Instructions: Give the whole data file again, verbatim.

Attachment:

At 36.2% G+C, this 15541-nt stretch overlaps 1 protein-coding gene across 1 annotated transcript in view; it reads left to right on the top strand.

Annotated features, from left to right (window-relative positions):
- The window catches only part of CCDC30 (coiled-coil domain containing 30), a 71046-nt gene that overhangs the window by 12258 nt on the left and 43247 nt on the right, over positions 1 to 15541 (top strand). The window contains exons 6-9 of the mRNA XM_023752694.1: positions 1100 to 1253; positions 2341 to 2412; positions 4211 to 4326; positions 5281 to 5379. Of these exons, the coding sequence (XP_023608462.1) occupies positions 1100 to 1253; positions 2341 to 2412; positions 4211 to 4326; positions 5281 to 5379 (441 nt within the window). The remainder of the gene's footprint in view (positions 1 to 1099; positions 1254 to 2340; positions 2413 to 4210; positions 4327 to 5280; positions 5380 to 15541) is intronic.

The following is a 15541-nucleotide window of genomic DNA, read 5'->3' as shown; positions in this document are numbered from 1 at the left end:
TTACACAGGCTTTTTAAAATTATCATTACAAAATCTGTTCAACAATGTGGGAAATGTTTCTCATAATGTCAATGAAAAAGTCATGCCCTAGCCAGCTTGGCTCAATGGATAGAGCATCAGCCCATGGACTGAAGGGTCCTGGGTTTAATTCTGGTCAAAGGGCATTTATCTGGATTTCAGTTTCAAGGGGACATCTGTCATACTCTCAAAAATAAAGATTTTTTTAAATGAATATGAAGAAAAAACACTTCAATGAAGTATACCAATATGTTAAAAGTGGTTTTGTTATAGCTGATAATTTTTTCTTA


At 36.2% G+C, this 15541-nt stretch overlaps 1 protein-coding gene across 1 annotated transcript in view; it reads left to right on the top strand.

Annotated features, from left to right (window-relative positions):
- The window catches only part of CCDC30 (coiled-coil domain containing 30), a 71046-nt gene that overhangs the window by 12258 nt on the left and 43247 nt on the right, over positions 1 to 15541 (top strand). The window contains exons 6-9 of the mRNA XM_023752694.1: positions 1100 to 1253; positions 2341 to 2412; positions 4211 to 4326; positions 5281 to 5379. Of these exons, the coding sequence (XP_023608462.1) occupies positions 1100 to 1253; positions 2341 to 2412; positions 4211 to 4326; positions 5281 to 5379 (441 nt within the window). The remainder of the gene's footprint in view (positions 1 to 1099; positions 1254 to 2340; positions 2413 to 4210; positions 4327 to 5280; positions 5380 to 15541) is intronic.

The following is a 15541-nucleotide window of genomic DNA, read 5'->3' as shown; positions in this document are numbered from 1 at the left end:
TTACACAGGCTTTTTAAAATTATCATTACAAAATCTGTTCAACAATGTGGGAAATGTTTCTCATAATGTCAATGAAAAAGTCATGCCCTAGCCAGCTTGGCTCAATGGATAGAGCATCAGCCCATGGACTGAAGGGTCCTGGGTTTAATTCTGGTCAAAGGGCATTTATCTGGATTTCAGTTTCAAGGGGACATCTGTCATACTCTCAAAAATAAAGATTTTTTTAAATGAATATGAAGAAAAAACACTTCAATGAAGTATACCAATATGTTAAAAGTGGTTTTGTTATAGCTGATAATTTTTTCTTA